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Private-Public Collaboration on Space Exploration

In the past, we seem to have operated under the assumption that governments would drive space exploration. That’s changing — a fact we should embrace. The most notable form of space law is the Outer Space Treaty of 1967. This landmark treaty was established to foster the free use of outer space by all countries, promote accountability, prohibit outer space from being weaponized and prevent any country from claiming sovereignty over any outer space body. 


However, the treaty has one big problem: it fails to address the role of private corporations in space regulation. It almost seems to operate under the assumption that space exploration is solely the realm of government. Though that assumption may please China — more on that later — it’s a hindrance to the rest of the world.


Private companies have played a big role in space exploration in recent years. They currently make up the largest economic stake in outer space activity and are receiving lots of investments, with SpaceX holding 60% of the global launch market.


Companies like SpaceX are leading the private sector’s push into the famed ‘final frontier.’ According to Time Magazine, “SpaceX scored its first big headline in 2010 when it became the first private company to launch a payload into orbit and return it to Earth intact — something only government agencies like NASA or Russia’s Roscosmos had done before.”


Giving private companies the regulatory assurance to further explore space will boost the collaboration between public and private powers, potentially leading to significant scientific discoveries. The Outer Space Treaty should be expanded to further enable private sector involvement.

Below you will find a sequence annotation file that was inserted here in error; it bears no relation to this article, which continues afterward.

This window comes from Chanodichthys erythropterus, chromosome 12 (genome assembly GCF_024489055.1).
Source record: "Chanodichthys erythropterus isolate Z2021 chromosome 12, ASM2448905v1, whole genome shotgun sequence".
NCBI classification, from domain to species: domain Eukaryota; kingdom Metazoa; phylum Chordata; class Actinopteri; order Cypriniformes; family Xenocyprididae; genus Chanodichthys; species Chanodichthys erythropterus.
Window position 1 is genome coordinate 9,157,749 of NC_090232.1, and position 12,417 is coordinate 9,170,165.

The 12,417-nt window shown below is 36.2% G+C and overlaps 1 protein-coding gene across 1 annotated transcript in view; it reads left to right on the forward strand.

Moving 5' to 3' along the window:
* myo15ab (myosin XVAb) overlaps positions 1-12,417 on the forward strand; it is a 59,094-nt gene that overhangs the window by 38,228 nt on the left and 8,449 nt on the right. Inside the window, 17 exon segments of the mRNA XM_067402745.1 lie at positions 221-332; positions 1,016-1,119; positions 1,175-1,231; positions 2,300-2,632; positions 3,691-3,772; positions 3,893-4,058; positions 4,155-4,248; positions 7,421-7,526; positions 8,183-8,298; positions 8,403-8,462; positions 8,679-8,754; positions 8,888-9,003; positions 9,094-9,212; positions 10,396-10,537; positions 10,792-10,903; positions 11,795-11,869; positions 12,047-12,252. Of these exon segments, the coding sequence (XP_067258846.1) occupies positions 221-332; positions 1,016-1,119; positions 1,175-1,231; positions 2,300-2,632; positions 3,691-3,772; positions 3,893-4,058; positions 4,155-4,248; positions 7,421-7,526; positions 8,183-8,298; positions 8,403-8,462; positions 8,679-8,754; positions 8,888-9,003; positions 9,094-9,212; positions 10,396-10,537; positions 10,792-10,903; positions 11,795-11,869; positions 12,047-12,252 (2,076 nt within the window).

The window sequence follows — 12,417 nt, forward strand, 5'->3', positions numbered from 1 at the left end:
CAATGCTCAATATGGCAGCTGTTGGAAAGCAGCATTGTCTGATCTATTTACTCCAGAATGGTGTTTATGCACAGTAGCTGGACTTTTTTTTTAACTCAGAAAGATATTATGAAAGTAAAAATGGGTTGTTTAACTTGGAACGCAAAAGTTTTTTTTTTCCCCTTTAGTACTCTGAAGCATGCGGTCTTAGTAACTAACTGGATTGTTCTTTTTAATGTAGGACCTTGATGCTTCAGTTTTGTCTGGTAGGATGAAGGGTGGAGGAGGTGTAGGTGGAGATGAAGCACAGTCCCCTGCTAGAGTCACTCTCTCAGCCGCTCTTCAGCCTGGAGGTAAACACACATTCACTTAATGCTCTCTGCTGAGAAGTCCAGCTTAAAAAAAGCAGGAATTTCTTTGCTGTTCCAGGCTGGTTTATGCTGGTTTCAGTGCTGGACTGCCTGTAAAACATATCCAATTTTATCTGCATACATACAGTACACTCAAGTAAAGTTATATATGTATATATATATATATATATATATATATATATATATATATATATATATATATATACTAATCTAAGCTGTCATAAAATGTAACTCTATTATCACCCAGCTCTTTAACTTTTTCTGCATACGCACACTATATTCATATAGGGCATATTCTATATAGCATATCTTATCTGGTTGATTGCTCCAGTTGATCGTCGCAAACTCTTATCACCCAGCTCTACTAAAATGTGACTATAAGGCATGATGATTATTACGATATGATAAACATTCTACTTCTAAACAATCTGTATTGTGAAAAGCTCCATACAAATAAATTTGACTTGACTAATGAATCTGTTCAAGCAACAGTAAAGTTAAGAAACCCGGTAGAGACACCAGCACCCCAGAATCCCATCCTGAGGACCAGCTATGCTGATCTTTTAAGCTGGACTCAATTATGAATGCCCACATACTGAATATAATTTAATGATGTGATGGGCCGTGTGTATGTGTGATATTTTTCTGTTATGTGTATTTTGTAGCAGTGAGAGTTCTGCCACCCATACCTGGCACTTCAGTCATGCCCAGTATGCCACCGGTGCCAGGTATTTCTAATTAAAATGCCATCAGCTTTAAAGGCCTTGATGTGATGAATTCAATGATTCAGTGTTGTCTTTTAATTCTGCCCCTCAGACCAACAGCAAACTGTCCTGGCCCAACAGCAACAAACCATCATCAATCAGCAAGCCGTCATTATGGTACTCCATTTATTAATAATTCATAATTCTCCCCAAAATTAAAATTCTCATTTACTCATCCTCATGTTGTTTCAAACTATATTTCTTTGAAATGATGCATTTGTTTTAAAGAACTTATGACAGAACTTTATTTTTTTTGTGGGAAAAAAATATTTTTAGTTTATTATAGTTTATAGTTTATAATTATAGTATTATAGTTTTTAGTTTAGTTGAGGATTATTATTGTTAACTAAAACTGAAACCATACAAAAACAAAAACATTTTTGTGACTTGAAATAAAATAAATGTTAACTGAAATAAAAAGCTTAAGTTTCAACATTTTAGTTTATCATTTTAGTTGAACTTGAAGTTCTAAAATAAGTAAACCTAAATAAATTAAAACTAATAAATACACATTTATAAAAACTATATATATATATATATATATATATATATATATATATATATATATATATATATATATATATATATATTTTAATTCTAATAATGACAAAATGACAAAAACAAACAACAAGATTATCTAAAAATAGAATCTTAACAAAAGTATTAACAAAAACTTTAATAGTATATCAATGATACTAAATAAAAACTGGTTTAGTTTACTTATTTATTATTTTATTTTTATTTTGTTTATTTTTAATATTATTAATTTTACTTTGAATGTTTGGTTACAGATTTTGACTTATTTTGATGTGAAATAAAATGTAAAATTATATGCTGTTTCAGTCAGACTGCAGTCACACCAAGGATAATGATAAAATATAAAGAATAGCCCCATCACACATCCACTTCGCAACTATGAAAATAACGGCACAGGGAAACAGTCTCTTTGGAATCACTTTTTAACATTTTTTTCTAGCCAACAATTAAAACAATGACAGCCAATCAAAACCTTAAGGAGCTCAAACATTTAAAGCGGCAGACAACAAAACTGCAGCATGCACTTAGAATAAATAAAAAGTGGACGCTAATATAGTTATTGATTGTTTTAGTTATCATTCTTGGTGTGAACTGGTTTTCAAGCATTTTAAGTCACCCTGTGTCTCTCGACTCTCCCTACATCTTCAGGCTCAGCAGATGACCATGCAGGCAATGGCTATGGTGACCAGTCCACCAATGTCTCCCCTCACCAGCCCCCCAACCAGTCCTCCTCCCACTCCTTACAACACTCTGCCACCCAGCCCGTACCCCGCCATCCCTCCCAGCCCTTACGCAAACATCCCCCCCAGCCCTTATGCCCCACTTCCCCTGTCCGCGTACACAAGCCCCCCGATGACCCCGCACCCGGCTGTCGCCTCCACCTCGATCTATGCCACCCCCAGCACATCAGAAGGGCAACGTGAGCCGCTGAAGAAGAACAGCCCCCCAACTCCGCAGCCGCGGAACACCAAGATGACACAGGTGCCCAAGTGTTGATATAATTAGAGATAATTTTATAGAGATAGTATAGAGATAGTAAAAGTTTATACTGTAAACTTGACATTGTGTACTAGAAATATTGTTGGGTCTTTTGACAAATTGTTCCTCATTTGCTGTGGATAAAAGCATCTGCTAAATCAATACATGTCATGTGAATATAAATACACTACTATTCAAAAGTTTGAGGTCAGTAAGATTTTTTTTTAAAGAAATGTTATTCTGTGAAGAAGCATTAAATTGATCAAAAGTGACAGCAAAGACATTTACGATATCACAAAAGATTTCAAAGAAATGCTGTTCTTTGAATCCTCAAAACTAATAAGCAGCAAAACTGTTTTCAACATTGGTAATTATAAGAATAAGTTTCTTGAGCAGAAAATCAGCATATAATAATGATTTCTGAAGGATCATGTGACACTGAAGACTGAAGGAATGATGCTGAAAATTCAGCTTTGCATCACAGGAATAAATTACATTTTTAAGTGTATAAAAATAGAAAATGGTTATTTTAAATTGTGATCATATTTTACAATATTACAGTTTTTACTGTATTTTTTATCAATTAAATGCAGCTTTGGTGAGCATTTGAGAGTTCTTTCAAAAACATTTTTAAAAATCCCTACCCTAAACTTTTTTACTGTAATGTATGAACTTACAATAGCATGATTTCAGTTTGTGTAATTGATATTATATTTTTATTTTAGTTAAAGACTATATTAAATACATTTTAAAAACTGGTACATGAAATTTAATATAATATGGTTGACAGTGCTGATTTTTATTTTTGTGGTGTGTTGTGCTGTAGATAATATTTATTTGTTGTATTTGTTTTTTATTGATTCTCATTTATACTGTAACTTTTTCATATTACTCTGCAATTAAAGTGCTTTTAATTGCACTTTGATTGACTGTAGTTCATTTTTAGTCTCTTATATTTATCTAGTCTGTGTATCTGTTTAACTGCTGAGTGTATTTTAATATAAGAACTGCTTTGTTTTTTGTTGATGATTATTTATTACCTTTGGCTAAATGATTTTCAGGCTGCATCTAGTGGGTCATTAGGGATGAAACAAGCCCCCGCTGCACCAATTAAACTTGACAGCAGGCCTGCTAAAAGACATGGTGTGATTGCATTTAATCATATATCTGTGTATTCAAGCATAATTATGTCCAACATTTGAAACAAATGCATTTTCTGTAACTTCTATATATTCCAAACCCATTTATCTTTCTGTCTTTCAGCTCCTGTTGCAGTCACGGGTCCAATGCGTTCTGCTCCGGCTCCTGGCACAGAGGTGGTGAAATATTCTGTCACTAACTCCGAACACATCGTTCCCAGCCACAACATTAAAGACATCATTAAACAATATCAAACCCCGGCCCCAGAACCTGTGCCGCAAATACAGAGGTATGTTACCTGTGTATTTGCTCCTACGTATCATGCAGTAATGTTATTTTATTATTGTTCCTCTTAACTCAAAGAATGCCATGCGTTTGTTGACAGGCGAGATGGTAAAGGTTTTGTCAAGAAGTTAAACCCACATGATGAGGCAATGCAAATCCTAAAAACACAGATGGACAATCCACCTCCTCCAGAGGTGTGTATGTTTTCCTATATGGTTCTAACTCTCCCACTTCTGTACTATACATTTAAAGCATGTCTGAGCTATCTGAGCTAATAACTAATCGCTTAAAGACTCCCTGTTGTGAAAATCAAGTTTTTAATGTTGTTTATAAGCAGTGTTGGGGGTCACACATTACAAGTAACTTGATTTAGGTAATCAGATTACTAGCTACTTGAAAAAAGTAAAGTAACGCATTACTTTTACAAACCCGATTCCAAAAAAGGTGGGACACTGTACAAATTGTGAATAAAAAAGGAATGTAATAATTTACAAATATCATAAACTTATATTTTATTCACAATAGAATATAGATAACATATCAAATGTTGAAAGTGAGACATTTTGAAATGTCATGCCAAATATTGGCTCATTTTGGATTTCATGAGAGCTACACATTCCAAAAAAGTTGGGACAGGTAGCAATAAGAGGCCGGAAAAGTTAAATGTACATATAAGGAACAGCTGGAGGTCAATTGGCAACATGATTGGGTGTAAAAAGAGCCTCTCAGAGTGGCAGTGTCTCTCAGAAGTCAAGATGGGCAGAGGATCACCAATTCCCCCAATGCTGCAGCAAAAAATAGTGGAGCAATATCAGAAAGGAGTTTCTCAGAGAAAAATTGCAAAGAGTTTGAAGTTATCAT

We’re already seeing trends toward public and private partnerships. Just recently, NASA partnered with seven U.S. companies to explore space capabilities. These companies include Blue Origin, Northrop Grumman Systems Corporation, Sierra Space Corporation, Space Exploration Technologies Corporation, Special Aerospace Services, ThinkOrbital Inc. and Vast Space LLC. NASA hopes these collaborations will spark innovation in space exploration, benefitting both the private and public sectors.


Phil McAlister, director of commercial spaceflight at NASA has stated, “It is great to see companies invest their capital toward innovative commercial space capabilities, and we’ve seen how these types of partnerships benefit both the private sector and NASA.” If NASA, the world’s largest outer space agency, has encouraged private-sector collaboration, the benefits must be high.


However, some countries have shown their outright discontent with private sector involvement. China does not believe that the private sector should have any role in outer space exploration. The CCP argues that private-sector collaboration gives certain countries an unfair advantage.


China does not have a private space sector strong enough to compete with America. China’s opposition to the entry of the American private space sector is strategic, potentially giving the country time to catch up to the technology level of U.S. private and government space agencies.


Unless we want to postpone scientific advancements to satisfy China’s strategic whims, we should continue to normalize private-sector collaboration in space exploration. There’s a lot of potential in this rising industry, and the US should move to codify a proper relationship. We should embolden the private world to continue innovating in conjunction with the resources of the public sector. 


The opinions expressed in this article are those of the individual author.

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